Savant Syndrome and Psi
How To Make Psi Disappear

Things Children Say

A reader sent me a link to a Reddit thread which I hadn't seen before, about the odd stuff that very young children sometimes come out with. I thought I'd pull out some of the more interesting ones.

There are actually two threads, this recent one, and another from a year ago. Each paragraph is a separate story. I won't add any comments - sometimes it's good just to listen.


When my little sister was younger she used to walk around the house with a picture frame with a picture of my great grandpa in her hands crying and saying "I miss you Harvey." Harvey had died before even I was born. Other than this common occurrence my mom told me that she would constantly say things that my great grandma Lucy would say.


While changing my daughter in front of the open closet door. She kept looking around me and laughing. I asked her what was so funny. She said, "the man." To which I replied, "what man?" She then pointed at the closet and said, "the man with the snake neck." I turn around and nothing was there. I'm afraid to look into the history of my house to see if anyone hung themselves in the closet. At least she wasn't scared.


Why are you crying? "Bad man." What bad man? "There." Points behind me at a dark corner of the room. Lamp on bookshelf next to said darkened corner falls off as soon as I turn to look. She slept in our bed that night.


Getting my two and a half year old daughter out of the bath one night, my wife and I were briefing her on how important it was she kept her privates clean. She casually replied "Oh, nobody 'scroofs' me there. They tried one night. They kicked the door in and tried but I fought back. I died and now I'm here." She said this like it was nothing.


My 3 year old nephew was at my cottage. He's asked me numerous times about the "girl over there" while pointing at one of the back bedrooms. The place is small, and there is definitely nobody there so I just dismiss it as a really active imagination (he has lots of imaginary friends) . . . Then some friends are visiting and they have a daughter around the same age. She has never met my nephew. Twice in the one day she asked about the "pretty girl" while pointing at the exact same room. Definitely caught me out and I didn't know what to think . . . Then at Christmas my family was over at my place and my nephew points at a picture of my wife and asks if she is coming to visit us here or does she just stay at the cottage. My wife died ten years ago. Personally I don't really believe in paranormal stuff so it's probably just my logical brain putting together a bunch of kids ramblings but it definitely got my attention.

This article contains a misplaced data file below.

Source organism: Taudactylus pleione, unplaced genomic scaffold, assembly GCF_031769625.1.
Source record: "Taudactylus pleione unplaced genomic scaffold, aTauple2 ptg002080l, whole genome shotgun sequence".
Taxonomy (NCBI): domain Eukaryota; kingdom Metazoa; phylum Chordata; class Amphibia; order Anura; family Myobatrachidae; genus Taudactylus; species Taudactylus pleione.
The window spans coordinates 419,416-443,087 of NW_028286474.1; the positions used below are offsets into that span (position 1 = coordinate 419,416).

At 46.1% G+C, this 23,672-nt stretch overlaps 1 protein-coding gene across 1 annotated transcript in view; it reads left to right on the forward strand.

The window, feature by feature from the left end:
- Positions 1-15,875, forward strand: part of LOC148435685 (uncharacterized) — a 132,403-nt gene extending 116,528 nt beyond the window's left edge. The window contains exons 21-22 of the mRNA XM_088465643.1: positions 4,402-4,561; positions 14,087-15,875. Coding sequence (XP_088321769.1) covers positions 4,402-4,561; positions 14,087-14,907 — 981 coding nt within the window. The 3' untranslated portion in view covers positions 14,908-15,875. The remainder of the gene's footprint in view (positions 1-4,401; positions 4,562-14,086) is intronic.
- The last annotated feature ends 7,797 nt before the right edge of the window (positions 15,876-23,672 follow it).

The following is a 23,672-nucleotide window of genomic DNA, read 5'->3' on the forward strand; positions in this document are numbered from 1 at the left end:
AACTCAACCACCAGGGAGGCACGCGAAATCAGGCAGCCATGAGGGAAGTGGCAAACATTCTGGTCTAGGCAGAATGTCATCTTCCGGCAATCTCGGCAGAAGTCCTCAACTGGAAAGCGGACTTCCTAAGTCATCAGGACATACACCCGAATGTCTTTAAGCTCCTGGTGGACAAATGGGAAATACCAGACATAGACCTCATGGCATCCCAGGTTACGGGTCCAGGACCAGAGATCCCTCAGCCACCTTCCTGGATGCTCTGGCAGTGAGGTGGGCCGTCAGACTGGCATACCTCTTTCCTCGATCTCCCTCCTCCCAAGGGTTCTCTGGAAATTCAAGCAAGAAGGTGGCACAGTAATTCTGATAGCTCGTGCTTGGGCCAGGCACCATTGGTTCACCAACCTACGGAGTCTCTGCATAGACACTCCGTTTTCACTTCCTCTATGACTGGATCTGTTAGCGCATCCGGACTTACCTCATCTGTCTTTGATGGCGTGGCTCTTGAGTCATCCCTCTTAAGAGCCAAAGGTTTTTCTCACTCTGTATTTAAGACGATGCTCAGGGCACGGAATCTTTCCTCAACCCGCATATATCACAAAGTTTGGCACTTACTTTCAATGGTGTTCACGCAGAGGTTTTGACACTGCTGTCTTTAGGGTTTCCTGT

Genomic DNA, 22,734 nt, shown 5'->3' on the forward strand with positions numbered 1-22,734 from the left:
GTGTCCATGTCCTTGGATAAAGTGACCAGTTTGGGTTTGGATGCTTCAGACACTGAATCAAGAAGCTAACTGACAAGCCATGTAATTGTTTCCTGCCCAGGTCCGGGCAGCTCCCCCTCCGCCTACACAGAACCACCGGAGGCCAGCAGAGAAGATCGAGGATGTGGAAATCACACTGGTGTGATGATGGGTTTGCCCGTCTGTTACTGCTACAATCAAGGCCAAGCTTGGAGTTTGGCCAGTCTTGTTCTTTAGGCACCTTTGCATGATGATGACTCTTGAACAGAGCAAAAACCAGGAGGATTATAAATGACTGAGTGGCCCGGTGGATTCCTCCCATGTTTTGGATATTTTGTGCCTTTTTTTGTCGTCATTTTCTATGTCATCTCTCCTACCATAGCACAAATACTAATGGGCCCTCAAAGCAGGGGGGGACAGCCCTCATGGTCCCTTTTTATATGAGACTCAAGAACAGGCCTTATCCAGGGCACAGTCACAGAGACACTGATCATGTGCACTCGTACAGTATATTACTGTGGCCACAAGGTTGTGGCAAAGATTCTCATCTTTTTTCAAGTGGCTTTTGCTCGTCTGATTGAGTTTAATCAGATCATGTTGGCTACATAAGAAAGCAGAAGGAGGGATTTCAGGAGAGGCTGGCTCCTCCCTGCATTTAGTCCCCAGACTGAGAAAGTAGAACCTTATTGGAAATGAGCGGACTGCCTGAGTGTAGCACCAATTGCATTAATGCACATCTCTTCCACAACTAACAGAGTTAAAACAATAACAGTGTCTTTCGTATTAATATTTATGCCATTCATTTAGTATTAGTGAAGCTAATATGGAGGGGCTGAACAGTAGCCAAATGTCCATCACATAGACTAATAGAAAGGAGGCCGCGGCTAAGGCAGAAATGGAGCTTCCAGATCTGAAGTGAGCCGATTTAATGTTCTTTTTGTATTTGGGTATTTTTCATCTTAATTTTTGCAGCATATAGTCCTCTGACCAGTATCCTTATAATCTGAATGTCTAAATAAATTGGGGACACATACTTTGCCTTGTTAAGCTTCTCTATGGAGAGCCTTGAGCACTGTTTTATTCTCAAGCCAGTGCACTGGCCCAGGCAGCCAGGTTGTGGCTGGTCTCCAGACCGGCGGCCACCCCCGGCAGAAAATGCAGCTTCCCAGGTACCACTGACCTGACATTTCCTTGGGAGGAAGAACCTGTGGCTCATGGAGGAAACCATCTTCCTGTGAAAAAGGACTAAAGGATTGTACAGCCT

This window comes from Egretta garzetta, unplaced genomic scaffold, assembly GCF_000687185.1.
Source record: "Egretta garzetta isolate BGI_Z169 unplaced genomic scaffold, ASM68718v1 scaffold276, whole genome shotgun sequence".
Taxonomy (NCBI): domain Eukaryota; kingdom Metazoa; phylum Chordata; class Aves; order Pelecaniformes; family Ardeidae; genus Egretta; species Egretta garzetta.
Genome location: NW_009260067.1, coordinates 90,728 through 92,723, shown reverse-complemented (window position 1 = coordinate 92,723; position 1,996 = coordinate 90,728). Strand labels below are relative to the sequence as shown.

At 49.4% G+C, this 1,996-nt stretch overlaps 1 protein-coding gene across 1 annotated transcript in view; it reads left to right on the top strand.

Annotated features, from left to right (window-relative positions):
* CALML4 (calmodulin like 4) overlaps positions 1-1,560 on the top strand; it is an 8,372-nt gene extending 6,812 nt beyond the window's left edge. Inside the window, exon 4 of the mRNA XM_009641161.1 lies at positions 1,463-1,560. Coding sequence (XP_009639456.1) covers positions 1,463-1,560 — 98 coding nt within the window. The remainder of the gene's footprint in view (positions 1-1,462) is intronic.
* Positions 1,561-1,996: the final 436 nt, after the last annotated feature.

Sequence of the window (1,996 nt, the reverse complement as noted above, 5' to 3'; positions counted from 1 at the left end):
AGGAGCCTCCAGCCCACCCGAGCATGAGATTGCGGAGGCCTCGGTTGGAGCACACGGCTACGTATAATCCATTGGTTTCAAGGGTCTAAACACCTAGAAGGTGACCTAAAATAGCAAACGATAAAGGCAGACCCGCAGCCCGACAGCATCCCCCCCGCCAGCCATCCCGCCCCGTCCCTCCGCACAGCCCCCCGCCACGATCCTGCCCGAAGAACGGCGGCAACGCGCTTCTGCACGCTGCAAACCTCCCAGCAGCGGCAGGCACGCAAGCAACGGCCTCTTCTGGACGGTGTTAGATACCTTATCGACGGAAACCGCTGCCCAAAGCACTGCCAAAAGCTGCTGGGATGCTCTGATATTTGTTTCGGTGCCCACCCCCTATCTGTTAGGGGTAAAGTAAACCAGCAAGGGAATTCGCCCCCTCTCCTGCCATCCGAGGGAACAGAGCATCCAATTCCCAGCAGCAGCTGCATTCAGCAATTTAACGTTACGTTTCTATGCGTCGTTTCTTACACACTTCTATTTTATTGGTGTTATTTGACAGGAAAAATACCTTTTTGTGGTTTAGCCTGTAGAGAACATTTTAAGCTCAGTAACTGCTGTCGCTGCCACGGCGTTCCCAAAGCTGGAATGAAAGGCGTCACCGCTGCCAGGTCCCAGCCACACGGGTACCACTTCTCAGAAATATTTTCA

When I was about 4, I would remember talking to "Mr.Peterson" whenever I was at my grandmothers house. He looked like a hobo from the great depression and had a guitar and sang me old timey blues, he told me that he died when he fell of a train he was riding whist drunk on moonshine. I stopped seeing him when I was about 6. Anyway, 6 months ago I found my dads old acoustic guitar and started playing, and my little cousin told me "Mr.Peterson is proud of you!" And left.


When my daughter was around 4 or 5, we lived in a house that had been converted into three separate apartments. We lived in the basement portion. Because of the way they converted the house there was a small recessed area under one of the stairways that formed a small closet/storage space in her room. One night while she was getting ready for bed I overheard her talking to someone in her room. I poked my head in and asked if she was calling for me. Her words - "No. I was talking to the little boy who lives in my closet... He's dead."